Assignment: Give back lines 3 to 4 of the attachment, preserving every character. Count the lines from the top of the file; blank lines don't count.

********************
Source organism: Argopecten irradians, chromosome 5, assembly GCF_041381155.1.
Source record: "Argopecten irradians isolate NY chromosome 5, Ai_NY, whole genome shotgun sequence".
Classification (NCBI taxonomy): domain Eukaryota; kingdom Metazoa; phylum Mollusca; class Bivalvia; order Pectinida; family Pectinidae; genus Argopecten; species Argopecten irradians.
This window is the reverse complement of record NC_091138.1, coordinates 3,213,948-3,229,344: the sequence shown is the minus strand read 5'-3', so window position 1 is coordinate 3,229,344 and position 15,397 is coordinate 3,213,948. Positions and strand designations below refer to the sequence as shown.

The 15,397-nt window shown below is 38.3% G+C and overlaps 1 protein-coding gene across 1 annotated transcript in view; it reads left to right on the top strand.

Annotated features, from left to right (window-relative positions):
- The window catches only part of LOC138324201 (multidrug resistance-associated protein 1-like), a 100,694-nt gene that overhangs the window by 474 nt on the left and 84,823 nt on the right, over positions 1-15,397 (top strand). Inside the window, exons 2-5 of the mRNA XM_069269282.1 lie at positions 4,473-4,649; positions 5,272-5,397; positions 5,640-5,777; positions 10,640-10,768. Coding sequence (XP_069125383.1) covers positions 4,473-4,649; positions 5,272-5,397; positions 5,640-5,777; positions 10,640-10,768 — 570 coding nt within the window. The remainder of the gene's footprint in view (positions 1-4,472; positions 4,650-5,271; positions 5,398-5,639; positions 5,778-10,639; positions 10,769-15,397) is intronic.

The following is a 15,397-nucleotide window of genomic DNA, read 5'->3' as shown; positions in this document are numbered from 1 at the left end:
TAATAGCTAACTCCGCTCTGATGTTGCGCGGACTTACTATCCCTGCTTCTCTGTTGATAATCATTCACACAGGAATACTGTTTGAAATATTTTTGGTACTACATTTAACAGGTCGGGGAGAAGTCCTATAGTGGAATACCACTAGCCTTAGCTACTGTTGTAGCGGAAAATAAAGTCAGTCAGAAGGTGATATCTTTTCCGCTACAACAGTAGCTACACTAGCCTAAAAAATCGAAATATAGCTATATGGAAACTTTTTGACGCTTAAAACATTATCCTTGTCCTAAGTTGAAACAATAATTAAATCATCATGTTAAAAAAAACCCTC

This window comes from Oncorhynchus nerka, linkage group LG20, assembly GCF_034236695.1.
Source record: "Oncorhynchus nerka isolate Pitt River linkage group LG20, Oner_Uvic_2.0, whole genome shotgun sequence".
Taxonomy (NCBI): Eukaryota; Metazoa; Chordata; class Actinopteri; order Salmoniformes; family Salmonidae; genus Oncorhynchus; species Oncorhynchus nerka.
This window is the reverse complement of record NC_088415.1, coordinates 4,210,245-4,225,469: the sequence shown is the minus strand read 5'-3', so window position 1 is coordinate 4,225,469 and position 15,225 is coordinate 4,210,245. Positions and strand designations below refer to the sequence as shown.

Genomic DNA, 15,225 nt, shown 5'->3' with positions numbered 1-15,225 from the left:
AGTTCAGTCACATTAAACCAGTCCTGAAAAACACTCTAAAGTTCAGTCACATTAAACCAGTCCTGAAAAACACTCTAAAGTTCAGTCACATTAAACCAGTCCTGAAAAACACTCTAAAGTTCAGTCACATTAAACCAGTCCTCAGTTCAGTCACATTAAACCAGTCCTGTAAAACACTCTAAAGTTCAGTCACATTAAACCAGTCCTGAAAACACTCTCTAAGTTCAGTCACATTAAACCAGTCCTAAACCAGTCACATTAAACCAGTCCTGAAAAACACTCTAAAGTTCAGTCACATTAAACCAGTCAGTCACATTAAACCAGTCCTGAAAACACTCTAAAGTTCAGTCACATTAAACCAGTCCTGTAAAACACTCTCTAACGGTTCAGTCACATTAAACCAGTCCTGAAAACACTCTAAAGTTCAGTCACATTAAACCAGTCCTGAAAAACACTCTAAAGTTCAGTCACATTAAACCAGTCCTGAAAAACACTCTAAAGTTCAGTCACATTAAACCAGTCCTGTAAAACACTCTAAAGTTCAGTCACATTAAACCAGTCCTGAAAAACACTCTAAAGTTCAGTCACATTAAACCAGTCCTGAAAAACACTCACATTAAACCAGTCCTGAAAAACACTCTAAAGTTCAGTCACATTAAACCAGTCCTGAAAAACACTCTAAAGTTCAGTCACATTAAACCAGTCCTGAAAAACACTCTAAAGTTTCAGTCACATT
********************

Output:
Classification (NCBI taxonomy): domain Eukaryota; kingdom Metazoa; phylum Mollusca; class Bivalvia; order Pectinida; family Pectinidae; genus Argopecten; species Argopecten irradians.
This window is the reverse complement of record NC_091138.1, coordinates 3,213,948-3,229,344: the sequence shown is the minus strand read 5'-3', so window position 1 is coordinate 3,229,344 and position 15,397 is coordinate 3,213,948. Positions and strand designations below refer to the sequence as shown.